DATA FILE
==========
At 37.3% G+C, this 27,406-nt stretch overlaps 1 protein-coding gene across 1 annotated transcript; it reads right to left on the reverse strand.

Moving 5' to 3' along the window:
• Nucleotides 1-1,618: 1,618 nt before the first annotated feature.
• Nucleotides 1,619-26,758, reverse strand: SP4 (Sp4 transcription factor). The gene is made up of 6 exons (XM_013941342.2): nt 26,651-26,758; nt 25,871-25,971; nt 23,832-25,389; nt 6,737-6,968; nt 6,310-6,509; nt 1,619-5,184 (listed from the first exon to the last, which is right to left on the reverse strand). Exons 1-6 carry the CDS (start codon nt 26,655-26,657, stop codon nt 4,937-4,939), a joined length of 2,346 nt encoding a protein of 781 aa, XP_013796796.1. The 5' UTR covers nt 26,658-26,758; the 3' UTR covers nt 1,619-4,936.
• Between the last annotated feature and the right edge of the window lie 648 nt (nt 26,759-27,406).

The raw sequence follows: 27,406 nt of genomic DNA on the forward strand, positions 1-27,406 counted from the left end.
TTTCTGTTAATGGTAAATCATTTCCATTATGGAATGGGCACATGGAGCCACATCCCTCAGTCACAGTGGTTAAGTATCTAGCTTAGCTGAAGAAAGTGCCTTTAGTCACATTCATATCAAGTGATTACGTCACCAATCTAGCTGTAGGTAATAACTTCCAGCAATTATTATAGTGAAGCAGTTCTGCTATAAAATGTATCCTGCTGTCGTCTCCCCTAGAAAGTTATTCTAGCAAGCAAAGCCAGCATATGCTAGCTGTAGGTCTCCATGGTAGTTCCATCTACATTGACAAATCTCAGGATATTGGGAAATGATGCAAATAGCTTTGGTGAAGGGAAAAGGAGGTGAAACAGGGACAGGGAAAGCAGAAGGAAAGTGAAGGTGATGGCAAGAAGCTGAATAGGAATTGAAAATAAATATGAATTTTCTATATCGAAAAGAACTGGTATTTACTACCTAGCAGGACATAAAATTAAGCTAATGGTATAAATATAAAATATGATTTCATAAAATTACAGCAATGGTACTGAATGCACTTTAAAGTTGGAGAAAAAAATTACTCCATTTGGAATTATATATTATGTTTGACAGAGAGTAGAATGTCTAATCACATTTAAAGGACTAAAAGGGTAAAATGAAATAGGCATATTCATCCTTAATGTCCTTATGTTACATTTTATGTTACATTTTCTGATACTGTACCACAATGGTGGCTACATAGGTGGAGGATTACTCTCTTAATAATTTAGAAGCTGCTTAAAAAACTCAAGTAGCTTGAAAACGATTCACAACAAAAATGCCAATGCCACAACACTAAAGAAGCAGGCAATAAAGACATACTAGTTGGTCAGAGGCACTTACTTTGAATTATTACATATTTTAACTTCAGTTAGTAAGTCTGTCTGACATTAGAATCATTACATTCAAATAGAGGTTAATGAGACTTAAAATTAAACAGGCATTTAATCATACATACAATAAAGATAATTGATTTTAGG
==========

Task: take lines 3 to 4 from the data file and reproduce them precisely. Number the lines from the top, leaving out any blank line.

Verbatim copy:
• Nucleotides 1-1,618: 1,618 nt before the first annotated feature.
• Nucleotides 1,619-26,758, reverse strand: SP4 (Sp4 transcription factor). The gene is made up of 6 exons (XM_013941342.2): nt 26,651-26,758; nt 25,871-25,971; nt 23,832-25,389; nt 6,737-6,968; nt 6,310-6,509; nt 1,619-5,184 (listed from the first exon to the last, which is right to left on the reverse strand). Exons 1-6 carry the CDS (start codon nt 26,655-26,657, stop codon nt 4,937-4,939), a joined length of 2,346 nt encoding a protein of 781 aa, XP_013796796.1. The 5' UTR covers nt 26,658-26,758; the 3' UTR covers nt 1,619-4,936.